Robert Berry is a multi-instrumentalist, composer, songwriter and producer who played with Sammy Hagar, Ambrosia, 3, GTR (replacing Steve Hackett), Alliance (including Gary Phil, ex-Boston) and The Greg Kihn Band. He also produced a series of solo albums, and CDs from prog tribute bands (Rush, Yes, Pink Floyd and Genesis).
Keith Emerson is a legendary keyboard wizard: famous for his sensational and pivotal work on the Hammond organ and Moog - and Yamaha GX-1 synthesizer with The Nice and Emerson, Lake & Palmer, along with movie soundtracks, the swinging solo single Honky Tonk Train Blues (1976) and a contribution for Dutch Heavy Prog Master Ayreon on the album The Theory Of Everything (2013).
Robert Berry and Keith Emerson. Their working relationship between began in 1987, resulting in the band 3 featuring Keith Emerson, Robert Berry and Carl Palmer. They released the album To The Power Of Three, but Keith Emerson already left after the worldwide tour. In October 2015 conversations about a new 3 album started between Robert Berry and the Frontiers label as Robert had been speaking to Keith about releasing the long delayed 3 follow-up album. The exchange of musical ideas and song collaborations ultimately paved the groundwork for The Rules Have Changed. After Emerson's death in 2016, Berry was left with Emerson's final musical ideas for the project. “Keith and I developed together a vision of what the new album would be like. The new album consists of some past 3 writing from 1988, some newly written last efforts from Keith, and some songs written exclusively by me after Keith's death. Every second I worked on writing, recording, and performing those songs I had one thing on my mind. The phrase 'What would Keith do' drove me, it guided me, it consumed my creativity. You will hear his flare coming through on the solos. I believe you can hear his spirit in the sound and in my playing. I am so proud of this album. I can't help but think somehow he is proud of the results too.” These words are taken from the Robert Berry website.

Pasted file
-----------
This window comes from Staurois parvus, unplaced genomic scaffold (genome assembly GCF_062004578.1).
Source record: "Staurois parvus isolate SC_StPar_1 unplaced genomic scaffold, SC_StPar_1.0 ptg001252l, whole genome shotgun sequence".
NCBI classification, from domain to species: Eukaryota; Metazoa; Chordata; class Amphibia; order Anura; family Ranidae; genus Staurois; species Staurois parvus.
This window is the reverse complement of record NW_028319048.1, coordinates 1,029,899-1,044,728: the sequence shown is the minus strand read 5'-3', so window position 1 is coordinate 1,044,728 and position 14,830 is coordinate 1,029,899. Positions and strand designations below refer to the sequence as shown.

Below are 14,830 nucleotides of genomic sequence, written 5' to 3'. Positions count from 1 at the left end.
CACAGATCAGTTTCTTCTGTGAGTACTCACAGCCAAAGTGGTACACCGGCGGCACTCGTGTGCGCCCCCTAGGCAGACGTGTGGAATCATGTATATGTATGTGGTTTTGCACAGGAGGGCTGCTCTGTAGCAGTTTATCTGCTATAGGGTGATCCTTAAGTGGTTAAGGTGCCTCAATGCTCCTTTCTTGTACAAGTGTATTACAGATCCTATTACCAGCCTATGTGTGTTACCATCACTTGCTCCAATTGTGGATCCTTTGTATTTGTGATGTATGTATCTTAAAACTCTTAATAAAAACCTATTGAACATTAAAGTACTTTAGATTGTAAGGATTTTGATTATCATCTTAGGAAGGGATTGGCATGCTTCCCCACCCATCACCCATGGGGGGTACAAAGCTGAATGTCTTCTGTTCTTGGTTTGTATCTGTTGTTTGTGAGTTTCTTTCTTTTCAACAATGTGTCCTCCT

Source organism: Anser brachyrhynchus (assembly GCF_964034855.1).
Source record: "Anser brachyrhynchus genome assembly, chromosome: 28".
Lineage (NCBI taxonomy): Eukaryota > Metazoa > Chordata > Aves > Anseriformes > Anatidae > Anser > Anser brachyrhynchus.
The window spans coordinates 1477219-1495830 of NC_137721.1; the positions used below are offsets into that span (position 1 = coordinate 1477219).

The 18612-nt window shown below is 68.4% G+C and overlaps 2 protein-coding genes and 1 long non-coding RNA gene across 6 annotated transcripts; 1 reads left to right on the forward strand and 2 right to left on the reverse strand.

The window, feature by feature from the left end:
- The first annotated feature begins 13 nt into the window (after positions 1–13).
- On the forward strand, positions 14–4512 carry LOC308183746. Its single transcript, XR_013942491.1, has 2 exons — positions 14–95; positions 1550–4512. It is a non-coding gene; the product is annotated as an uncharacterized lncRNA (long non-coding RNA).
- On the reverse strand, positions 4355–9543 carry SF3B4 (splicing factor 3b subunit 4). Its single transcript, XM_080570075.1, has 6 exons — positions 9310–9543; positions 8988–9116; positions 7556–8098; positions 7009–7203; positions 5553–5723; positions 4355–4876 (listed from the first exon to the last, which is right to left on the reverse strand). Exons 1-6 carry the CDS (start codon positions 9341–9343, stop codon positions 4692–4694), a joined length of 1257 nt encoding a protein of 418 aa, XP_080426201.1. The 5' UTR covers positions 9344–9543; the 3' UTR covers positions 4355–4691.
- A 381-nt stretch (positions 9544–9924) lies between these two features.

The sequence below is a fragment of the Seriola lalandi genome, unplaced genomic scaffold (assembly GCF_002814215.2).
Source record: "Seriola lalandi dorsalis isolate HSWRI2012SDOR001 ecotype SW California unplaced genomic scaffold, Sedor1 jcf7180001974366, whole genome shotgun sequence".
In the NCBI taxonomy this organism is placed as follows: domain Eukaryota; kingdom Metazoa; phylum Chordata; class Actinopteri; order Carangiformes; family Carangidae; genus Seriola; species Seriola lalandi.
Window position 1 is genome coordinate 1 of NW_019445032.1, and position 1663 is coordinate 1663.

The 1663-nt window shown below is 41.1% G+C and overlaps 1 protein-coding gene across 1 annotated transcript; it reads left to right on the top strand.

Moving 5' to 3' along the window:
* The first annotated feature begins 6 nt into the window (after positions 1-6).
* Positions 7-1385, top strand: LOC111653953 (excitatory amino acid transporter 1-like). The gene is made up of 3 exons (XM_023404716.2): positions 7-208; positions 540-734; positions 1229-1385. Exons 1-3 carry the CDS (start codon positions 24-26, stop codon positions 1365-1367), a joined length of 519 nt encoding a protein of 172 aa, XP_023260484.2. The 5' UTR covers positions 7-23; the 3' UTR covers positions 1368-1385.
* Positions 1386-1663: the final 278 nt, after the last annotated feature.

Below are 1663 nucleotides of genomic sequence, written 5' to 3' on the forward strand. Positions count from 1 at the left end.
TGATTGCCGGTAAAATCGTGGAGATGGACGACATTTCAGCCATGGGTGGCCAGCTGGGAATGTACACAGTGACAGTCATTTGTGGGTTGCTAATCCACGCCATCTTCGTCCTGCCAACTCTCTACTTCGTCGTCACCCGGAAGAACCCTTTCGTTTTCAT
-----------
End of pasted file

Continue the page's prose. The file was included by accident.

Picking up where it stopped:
Listening to The Rules Have Changed you would think that Berry and Emerson both play keyboards, also due to the distinctive Memorymoog - and Roland D-50 synthesizer sound. But after Keith's tragic death the family gave Berry only permission to use Keith's compositions, not his recorded keyboard parts. So Berry is responsible for all played keyboards, and he also plays drums, bass, and guitars, incredible, he sounds like a four piece formation, what an impressive job he has done! Another great job by Berry is his own compositions: he has written 7 inventive, elaborate, varied and dynamic tracks, with the focus on a melodic and song oriented approach. This is topped by his strong and emotional voice, often with a melancholic undertone. As a tribute to Keith Emerson all tracks contain awesome, often spectacular work on keyboards, in the vein of the late keyboard hero.
Fat Moog flights in Powerful Man (along propulsive guitar riffs) and in the title track (also harder-edged guitar work).
Tender piano, classical orchestrations and Emersonian synthesizer layers in Our Bond (embellished with delicate brass and violin).
Again fat Moog runs and lush Hammond with heavy guitar riffs in the dynamic What You're Dreaming Now.
Sparkling piano, bombastic Hammond and sensational Moog with pitch bend in the exciting Somebody's Watching (what a powerhouse rhythm-section by one-man-band Berry!).
And a sumptuous Moog - and Hammond sound (including church organ) with a thunderous rhythm-section in the final track Your Mark On The World.
My highlights are the two compositions that sound different from the other six song oriented tracks.
First the opener One By One: it starts with sparkling, very beautiful classical work on the Grand piano, then a slow rhythm with melancholic vocals, followed by flashy Moog with pitch bend and a jazzy piano interlude and in the end a mid-tempo with a swirling Hammond solo. It sounds like a mini symphony, very varied and dynamic.
Finally the wonderfully built-up ballad This Letter, Berry plays propulsive acoustic rhythm guitar and piano, he sings very emotionally. Gradually the sound becomes more lush with classical orchestrations and a cheerful accordion sound, culminating in spectacular 'Old School Keyboard Extravaganza', goose bumps!
To me this album sounds like a happy marriage between keyboard driven symphonic rock and song oriented melodic rock/AOR, and for sure the spirit of Keith Emerson reigns on The Rules Have Changed, thumbs up for Robert Berry!
**** Erik Neuteboom (edited by Tracy van Os van den Abeelen)
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